8. Julia,
    Love your essay today. Especially your line about we may see ourselves as owning ourselves, as we would own a book, holding it in our hands, finishing one chapter and beginnig another when we choose.

    I can see myself as that book. However, it belongs to an author other than me; who holds the book, of me, in His hands. He patiently waits as I make my choices and can see the completion of the last chapter; and how the story may end. He hopes my choices will bring the story to the end He has written for me.

    • Thank you Alan! It’s great to know that book is being written by the author of life itself. What may feel like an unknown journey to us will indeed have a happy ending if we keep the faith. We don’t know what it will be, but we don’t really need to know anyway. I’ve read this author before and I always like how he ties things up. 😀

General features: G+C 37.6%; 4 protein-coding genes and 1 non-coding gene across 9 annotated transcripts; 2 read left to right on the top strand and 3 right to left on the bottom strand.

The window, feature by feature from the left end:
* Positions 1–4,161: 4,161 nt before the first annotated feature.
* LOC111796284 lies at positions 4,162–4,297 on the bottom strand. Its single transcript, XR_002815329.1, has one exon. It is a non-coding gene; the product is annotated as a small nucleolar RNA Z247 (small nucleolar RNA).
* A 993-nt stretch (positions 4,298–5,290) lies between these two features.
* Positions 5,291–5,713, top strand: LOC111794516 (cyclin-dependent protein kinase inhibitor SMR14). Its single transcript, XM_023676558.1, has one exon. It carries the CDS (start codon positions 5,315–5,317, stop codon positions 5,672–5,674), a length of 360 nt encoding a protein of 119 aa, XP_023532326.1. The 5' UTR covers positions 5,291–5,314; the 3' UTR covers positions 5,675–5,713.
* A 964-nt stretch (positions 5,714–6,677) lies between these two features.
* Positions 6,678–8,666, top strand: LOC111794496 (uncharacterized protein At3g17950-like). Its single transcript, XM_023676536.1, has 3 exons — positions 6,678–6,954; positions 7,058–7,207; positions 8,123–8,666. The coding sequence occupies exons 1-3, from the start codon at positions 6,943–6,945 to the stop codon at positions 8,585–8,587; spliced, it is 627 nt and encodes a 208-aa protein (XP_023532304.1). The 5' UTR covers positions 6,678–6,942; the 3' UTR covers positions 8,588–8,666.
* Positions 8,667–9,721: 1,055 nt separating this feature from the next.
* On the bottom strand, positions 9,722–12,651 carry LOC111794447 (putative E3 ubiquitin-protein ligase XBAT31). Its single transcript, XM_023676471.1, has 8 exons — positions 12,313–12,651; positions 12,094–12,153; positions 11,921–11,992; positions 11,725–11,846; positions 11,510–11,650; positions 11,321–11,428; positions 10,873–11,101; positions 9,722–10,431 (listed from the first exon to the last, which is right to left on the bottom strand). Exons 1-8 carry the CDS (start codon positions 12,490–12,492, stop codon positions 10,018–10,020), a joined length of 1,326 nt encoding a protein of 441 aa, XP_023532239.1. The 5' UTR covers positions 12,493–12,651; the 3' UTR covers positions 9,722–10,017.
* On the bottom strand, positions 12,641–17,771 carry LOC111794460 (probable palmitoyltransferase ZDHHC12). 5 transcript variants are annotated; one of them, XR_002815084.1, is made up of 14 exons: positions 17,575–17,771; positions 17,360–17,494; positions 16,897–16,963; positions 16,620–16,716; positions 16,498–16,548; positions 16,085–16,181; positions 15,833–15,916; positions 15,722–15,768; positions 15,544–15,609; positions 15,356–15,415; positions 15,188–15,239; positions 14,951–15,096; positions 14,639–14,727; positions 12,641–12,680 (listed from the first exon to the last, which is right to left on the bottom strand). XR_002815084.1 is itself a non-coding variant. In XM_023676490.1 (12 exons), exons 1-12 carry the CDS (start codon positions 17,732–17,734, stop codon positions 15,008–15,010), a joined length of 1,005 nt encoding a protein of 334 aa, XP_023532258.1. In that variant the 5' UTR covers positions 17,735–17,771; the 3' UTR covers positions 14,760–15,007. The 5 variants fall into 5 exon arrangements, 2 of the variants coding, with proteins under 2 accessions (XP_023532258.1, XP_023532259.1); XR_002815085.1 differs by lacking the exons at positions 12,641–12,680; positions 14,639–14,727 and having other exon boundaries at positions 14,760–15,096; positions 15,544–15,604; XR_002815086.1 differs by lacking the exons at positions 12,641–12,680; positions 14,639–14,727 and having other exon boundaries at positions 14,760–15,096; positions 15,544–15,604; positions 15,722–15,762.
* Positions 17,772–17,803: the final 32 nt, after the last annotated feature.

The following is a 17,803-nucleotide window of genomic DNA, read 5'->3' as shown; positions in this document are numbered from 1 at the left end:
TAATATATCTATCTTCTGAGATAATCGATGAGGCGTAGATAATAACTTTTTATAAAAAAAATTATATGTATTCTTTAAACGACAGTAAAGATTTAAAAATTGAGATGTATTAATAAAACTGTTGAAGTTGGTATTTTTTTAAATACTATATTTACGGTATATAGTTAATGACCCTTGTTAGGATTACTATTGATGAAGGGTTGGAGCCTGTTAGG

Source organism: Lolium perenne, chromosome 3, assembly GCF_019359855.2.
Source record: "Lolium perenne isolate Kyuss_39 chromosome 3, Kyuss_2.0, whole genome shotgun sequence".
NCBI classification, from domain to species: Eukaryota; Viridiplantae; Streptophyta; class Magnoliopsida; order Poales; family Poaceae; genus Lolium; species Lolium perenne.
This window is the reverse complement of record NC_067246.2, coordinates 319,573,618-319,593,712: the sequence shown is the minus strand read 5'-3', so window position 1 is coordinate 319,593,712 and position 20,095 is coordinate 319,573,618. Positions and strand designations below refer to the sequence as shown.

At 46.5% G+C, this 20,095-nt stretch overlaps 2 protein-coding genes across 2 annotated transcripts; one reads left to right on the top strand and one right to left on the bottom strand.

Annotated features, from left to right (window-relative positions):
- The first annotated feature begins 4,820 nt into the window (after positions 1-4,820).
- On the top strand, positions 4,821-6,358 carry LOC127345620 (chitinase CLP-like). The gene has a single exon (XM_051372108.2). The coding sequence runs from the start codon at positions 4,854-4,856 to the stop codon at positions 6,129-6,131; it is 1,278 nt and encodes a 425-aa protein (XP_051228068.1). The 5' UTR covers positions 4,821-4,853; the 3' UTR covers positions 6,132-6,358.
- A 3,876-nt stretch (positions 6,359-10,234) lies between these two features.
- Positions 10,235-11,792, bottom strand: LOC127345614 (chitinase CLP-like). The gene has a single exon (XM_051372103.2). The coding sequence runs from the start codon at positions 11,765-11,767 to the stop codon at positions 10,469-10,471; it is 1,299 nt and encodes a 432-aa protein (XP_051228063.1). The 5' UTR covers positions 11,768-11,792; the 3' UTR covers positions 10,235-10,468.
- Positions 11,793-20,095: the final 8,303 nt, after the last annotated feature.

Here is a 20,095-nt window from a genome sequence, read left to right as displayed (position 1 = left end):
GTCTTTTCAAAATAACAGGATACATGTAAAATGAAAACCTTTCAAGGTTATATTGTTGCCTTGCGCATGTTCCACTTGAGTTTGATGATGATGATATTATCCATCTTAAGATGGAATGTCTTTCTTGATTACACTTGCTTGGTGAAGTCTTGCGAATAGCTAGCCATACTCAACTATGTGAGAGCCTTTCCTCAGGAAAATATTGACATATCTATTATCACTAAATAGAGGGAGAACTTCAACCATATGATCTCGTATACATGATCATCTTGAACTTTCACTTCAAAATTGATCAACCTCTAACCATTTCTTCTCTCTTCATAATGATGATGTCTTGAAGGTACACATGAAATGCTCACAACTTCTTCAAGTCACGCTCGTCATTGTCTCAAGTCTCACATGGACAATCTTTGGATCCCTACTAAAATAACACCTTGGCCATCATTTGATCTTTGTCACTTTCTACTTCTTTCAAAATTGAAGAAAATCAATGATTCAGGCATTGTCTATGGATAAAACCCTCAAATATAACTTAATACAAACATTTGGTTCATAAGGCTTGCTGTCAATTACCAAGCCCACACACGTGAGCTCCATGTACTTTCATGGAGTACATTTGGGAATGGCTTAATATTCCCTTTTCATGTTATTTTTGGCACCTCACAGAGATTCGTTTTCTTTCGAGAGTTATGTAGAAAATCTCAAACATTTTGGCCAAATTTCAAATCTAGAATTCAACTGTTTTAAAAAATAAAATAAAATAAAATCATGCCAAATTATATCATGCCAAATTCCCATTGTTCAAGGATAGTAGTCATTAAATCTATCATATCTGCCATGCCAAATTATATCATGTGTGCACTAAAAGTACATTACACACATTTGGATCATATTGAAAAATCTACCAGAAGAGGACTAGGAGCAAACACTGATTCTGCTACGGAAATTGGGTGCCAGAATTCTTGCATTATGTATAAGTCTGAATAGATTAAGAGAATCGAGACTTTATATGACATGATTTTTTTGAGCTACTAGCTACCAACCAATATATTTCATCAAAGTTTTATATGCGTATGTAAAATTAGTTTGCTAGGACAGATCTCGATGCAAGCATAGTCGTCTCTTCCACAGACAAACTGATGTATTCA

9. Jack

    I’ve duck hunted the stretch between Vicksburg and Greenville, MS in my early 20’s through about 40. We took crazy risk, learned big lessons in our youthful foolishness about riding the river in the pre-dawn hours, currents, rising water, changing winds, falling temps, the value of preparing, the perils of not. Everyone I know that hunted that way has had many more than one scrape with disaster; none still expose themself to the joys and risks of that grand(est) adventure.

    Here’s how dangerous, and how beautiful it was: I dared not tell my wife for fear she’d try to put a stop to it. We still own the boat though, so look out retirement years!